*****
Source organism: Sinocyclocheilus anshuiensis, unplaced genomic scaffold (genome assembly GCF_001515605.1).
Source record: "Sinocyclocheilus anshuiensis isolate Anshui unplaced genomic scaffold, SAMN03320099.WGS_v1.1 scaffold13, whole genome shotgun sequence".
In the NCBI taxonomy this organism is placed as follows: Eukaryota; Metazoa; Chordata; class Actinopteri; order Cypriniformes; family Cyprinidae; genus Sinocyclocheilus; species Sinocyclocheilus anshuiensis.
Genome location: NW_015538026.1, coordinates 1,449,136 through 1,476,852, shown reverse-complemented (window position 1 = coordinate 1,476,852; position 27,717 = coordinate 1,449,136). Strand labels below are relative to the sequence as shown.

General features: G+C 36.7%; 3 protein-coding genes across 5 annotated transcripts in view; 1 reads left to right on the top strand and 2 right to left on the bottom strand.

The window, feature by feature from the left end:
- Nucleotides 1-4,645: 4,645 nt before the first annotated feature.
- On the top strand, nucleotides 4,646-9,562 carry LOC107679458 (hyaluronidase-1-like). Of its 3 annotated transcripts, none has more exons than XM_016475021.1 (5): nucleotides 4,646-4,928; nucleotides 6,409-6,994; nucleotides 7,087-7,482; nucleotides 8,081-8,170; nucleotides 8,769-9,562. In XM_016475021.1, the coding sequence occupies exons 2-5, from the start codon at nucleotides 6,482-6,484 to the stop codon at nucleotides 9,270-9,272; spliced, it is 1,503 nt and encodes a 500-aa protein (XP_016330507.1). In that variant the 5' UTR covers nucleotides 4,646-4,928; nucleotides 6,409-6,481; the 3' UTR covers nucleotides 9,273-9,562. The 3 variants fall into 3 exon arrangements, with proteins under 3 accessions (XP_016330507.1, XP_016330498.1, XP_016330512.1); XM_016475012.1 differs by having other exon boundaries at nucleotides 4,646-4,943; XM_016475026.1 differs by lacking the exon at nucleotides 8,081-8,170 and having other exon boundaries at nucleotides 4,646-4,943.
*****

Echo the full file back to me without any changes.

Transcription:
Source organism: Sinocyclocheilus anshuiensis, unplaced genomic scaffold (genome assembly GCF_001515605.1).
Source record: "Sinocyclocheilus anshuiensis isolate Anshui unplaced genomic scaffold, SAMN03320099.WGS_v1.1 scaffold13, whole genome shotgun sequence".
In the NCBI taxonomy this organism is placed as follows: Eukaryota; Metazoa; Chordata; class Actinopteri; order Cypriniformes; family Cyprinidae; genus Sinocyclocheilus; species Sinocyclocheilus anshuiensis.
Genome location: NW_015538026.1, coordinates 1,449,136 through 1,476,852, shown reverse-complemented (window position 1 = coordinate 1,476,852; position 27,717 = coordinate 1,449,136). Strand labels below are relative to the sequence as shown.

General features: G+C 36.7%; 3 protein-coding genes across 5 annotated transcripts in view; 1 reads left to right on the top strand and 2 right to left on the bottom strand.

The window, feature by feature from the left end:
- Nucleotides 1-4,645: 4,645 nt before the first annotated feature.
- On the top strand, nucleotides 4,646-9,562 carry LOC107679458 (hyaluronidase-1-like). Of its 3 annotated transcripts, none has more exons than XM_016475021.1 (5): nucleotides 4,646-4,928; nucleotides 6,409-6,994; nucleotides 7,087-7,482; nucleotides 8,081-8,170; nucleotides 8,769-9,562. In XM_016475021.1, the coding sequence occupies exons 2-5, from the start codon at nucleotides 6,482-6,484 to the stop codon at nucleotides 9,270-9,272; spliced, it is 1,503 nt and encodes a 500-aa protein (XP_016330507.1). In that variant the 5' UTR covers nucleotides 4,646-4,928; nucleotides 6,409-6,481; the 3' UTR covers nucleotides 9,273-9,562. The 3 variants fall into 3 exon arrangements, with proteins under 3 accessions (XP_016330507.1, XP_016330498.1, XP_016330512.1); XM_016475012.1 differs by having other exon boundaries at nucleotides 4,646-4,943; XM_016475026.1 differs by lacking the exon at nucleotides 8,081-8,170 and having other exon boundaries at nucleotides 4,646-4,943.